The unique elements of the new receiver's design, which now make it possible to reach extremely high temperature and pressure, open the way to major industrial applications.

Solar Lasers


In photochemical reactions, solar energy is converted directly into chemical energy without intermediate conversion to heat - much like in photosynthesis, the process underlying plant life. However, each such photochemical reaction uses a different fraction of the solar spectrum with a precisely defined wavelength, or color.

To adapt the photochemical methods for efficient industrial applications, Weizmann Institute Prof. Amnon Yogev and his team have developed a technology that converts sunlight into laser light, which can then be selectively tuned to various colors.

Their system now achieves the maximum feasible sunlight concentration -- about half the density of light on the surface of thesun itself. A portion of this concentrated beam is then transformed into laser light.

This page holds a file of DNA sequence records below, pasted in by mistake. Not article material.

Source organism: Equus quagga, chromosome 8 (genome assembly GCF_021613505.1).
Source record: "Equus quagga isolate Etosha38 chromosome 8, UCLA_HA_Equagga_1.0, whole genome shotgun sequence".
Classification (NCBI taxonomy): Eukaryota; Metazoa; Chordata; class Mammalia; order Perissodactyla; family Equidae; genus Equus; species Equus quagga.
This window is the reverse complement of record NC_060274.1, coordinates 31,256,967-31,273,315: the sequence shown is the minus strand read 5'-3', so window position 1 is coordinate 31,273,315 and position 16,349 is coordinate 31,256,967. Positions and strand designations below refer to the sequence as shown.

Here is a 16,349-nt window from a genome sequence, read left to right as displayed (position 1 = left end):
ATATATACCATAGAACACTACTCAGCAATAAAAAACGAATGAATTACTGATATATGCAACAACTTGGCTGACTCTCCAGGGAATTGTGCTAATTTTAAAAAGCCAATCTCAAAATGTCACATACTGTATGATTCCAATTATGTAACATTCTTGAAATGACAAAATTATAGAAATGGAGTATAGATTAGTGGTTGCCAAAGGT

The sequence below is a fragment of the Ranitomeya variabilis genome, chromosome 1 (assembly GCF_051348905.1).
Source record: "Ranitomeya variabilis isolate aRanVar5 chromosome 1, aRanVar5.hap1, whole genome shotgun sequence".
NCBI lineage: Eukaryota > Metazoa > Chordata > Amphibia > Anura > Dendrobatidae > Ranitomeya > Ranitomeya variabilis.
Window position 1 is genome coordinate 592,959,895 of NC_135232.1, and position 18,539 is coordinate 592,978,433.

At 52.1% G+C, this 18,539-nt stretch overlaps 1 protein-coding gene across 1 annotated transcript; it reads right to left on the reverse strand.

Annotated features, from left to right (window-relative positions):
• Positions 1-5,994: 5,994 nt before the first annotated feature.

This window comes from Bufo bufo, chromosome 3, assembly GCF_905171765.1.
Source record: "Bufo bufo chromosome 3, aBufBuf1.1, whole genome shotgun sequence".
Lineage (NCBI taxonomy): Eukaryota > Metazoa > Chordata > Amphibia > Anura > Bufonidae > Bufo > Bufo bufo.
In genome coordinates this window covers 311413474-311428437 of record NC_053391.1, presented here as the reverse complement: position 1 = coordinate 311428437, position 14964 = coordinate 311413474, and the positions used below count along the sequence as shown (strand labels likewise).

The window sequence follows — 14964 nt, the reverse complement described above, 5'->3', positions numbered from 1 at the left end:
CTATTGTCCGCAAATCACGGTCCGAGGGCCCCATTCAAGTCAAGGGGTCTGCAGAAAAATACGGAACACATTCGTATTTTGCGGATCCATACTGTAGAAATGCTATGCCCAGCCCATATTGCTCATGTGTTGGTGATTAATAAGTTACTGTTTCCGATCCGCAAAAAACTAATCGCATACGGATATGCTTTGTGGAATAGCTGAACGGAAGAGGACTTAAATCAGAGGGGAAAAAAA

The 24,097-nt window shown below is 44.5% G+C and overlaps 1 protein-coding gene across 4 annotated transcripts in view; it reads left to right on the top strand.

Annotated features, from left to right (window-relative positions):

Such solar-powered lasers may serve as a source of energy for various chemical processes. They may also be used by sensory and communications devices in outer space. For example, small satellites in a polar orbit may use the Weizmann method for converting sunlight to laser light that can be transmitted to the atmosphere as communications signals.

Prof. Yogev holds the Stephen and Mary Meadow Chair of Laser Photochemistry.

Sunlit Chemicals for Heat and Energy


A major obstacle to the exploitation of solar energy on the industrial scale is the need to store and transport it over long distances. These goals may be best accomplished by converting the sun's radiation into energy-rich chemicals in a closed-loop, environmentally-friendly system developed at the Weizmann Institute.

Known as the chemical heat pipe, the system has three stages: (1) sunlight collected in desert areas is concentrated and used to drive chemical processes that run only at high temperatures; (2) the gases formed during this processing are cooled and then stored or transported to areas where the energy is needed; (3) once these gases reach their destination, the chemical processes are reversed, releasing heat that can be used to produce steam for industry or to power electricity-generating turbines.